A guide to golf fitness for elite players
In this series of five articles, I will be offering guidelines for golf-specific physical activity aimed at five different golfing demographics:
This article is for elite amateur golfers and professionals. Once the foundation of physical competence has been laid down through solid gym and posture work, then it’s time to consider what physical characteristics are actually desirable to compete in golf at the highest level. In my opinion, golfers need a solid level of cardiovascular fitness, good flexibility and as much strength and power as possible along with great movement patterns. They also need to be able to manage their own body while on the road competing in tournaments.
In order to develop these capabilities I prescribe the following:
Elite golfers need a program that focuses on strength and power while solidifying the work already done on stability and mobility. Below is an example lower-body workout from an intermediate/advanced-level program. The function exercises are included for stability and muscle activation, while the power exercises are simple jump and throw variations, focusing on generating speed. The strength work is designed for hypertrophy and focuses on multi-joint lifts. The core exercises incorporate a loaded rotation movement and a bracing, endurance hold.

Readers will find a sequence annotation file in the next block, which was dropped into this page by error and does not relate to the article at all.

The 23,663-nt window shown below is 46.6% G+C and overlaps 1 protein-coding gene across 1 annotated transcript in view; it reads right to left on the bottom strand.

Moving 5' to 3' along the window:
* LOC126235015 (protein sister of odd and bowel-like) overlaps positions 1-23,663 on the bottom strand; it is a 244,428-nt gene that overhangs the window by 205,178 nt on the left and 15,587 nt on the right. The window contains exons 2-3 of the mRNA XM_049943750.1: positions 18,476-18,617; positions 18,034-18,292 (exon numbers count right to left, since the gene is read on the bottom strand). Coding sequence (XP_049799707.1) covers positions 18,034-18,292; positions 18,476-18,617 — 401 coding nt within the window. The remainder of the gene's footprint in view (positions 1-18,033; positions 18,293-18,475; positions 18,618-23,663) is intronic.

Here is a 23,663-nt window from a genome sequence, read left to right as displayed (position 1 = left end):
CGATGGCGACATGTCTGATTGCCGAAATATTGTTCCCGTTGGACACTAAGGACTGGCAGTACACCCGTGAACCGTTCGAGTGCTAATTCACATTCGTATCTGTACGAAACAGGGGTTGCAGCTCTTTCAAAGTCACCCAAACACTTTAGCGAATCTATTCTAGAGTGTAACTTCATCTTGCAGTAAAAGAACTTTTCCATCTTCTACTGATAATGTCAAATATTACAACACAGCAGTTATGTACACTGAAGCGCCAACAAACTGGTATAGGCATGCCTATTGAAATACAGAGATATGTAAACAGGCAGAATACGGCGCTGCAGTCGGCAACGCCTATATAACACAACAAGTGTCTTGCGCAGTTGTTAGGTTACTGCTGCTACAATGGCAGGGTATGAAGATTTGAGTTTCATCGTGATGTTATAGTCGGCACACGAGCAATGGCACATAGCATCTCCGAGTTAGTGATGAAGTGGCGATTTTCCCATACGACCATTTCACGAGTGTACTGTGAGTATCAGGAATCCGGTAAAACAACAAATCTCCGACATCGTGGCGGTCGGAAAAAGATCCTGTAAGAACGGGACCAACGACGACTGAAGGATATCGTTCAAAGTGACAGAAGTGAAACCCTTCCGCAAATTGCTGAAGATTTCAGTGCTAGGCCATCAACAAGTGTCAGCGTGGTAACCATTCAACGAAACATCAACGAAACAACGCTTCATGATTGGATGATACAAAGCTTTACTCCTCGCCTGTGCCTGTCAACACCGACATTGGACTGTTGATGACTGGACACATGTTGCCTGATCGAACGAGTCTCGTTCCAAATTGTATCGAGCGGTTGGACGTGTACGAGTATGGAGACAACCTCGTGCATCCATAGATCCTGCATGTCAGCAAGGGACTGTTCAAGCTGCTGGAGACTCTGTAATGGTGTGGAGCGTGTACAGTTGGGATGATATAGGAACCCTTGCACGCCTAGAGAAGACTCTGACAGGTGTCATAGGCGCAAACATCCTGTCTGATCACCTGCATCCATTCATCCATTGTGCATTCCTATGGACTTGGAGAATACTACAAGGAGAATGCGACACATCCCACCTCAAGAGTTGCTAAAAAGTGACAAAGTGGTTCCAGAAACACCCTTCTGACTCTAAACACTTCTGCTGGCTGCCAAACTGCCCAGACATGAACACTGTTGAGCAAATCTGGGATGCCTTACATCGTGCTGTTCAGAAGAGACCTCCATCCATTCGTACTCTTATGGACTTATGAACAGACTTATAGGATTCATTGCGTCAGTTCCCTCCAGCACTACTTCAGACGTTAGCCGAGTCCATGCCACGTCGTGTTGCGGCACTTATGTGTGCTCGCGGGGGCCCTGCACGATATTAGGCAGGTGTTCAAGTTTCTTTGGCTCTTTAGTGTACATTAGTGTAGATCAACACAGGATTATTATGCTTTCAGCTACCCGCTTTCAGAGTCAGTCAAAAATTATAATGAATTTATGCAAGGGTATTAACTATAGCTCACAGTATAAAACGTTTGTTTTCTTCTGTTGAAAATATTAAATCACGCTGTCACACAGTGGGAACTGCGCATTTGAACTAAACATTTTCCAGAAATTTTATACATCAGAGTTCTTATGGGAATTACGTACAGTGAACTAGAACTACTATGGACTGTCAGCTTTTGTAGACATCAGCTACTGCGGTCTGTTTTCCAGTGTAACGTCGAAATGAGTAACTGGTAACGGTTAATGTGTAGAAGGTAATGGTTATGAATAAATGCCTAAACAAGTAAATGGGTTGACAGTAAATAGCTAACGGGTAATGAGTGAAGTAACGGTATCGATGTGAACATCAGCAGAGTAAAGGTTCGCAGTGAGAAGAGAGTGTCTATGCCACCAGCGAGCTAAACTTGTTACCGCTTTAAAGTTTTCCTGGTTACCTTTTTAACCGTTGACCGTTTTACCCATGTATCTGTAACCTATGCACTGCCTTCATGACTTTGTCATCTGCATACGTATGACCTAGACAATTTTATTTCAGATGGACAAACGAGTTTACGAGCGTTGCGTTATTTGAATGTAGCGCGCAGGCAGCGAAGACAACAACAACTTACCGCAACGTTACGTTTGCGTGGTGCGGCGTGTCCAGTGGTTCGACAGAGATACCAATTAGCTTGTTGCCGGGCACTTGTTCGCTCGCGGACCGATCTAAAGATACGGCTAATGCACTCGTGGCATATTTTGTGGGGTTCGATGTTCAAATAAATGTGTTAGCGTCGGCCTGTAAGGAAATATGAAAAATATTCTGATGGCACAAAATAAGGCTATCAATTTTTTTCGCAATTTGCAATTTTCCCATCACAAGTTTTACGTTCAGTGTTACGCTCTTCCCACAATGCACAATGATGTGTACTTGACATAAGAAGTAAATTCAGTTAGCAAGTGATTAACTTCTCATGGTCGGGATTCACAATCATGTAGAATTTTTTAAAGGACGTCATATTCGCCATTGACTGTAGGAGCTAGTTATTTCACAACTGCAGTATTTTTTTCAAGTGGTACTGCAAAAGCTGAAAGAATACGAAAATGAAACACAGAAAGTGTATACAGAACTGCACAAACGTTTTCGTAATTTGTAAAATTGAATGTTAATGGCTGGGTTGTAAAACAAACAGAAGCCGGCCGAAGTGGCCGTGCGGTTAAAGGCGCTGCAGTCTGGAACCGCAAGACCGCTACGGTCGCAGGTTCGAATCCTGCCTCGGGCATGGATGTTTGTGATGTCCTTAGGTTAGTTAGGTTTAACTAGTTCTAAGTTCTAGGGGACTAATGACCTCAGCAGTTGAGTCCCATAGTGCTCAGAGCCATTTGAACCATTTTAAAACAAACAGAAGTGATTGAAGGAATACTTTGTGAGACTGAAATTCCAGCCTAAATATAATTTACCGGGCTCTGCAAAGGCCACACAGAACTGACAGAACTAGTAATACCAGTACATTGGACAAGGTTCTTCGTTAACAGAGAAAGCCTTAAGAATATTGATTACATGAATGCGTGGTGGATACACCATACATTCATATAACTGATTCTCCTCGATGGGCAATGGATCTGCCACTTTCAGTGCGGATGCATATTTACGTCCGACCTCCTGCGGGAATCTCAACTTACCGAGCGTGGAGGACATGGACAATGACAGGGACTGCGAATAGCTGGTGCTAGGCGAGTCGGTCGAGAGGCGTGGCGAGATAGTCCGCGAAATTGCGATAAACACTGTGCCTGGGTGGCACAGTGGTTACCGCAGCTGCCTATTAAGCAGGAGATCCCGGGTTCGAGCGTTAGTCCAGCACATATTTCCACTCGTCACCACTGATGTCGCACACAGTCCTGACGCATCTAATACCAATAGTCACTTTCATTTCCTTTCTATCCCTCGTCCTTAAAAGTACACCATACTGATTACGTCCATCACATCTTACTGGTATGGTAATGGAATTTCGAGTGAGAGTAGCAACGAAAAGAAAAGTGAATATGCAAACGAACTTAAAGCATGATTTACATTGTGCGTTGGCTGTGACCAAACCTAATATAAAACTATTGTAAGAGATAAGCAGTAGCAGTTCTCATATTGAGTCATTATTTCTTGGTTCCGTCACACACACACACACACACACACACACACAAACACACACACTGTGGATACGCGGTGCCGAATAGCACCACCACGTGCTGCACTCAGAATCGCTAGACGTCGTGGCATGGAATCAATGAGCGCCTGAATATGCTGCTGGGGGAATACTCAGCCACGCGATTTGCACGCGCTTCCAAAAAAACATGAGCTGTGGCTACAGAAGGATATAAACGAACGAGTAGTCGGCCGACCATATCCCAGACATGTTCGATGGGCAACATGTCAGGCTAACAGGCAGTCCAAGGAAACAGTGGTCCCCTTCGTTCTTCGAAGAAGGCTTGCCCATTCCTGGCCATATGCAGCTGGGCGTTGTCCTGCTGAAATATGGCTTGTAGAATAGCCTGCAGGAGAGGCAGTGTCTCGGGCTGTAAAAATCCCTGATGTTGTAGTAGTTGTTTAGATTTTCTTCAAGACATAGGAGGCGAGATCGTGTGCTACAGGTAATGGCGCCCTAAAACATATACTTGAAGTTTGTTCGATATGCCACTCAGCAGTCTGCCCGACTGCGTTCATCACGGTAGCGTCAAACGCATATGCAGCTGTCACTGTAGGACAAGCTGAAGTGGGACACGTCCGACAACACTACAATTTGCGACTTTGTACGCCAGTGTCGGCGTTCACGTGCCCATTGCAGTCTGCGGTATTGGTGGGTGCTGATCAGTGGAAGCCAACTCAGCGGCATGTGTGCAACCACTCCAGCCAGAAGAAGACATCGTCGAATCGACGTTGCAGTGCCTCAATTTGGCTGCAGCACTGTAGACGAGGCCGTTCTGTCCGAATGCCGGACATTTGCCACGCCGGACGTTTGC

Motor Pattern Program
At this stage, drills using the Ramsay Posture Belt and other postural training aids are directly related to the player’s swing and what they are trying to achieve from a technical standpoint. Here is an example of one my favorite drills to train lower body stability and dynamic rotation.
Exercises are prescribed using spiky balls and the corresponding stretches, usually targeting ankle, hip, shoulder and spinal mobility. Below is a typical mobility program that covers the key areas that are commonly affected by a predominantly sitting lifestyle combined with lots of practice and play.
Interval training is used to keep the energy output down while still stimulating the cardiovascular system and improving aerobic and anaerobic endurance. Here is a short but intense Tabata workout that is typical of the cardio work I prescribe.
Maintenance On the Road
A combination of basic gym work, posture and mobility exercises are combined with recovery practices such as hydrotherapy while traveling and attending tournaments. These techniques are used to help maintain the condition that has been developed in the prep phase before tournaments.
The individual application can vary quite considerably within this approach depending on the individual. I’ll present two methods I have used in dealing with a couple of different players:
- Golfer 1: A young professional who has been under my care since the age of 16.
- Golfer 2: An established professional in his 30s that I have been working with for around 18 months.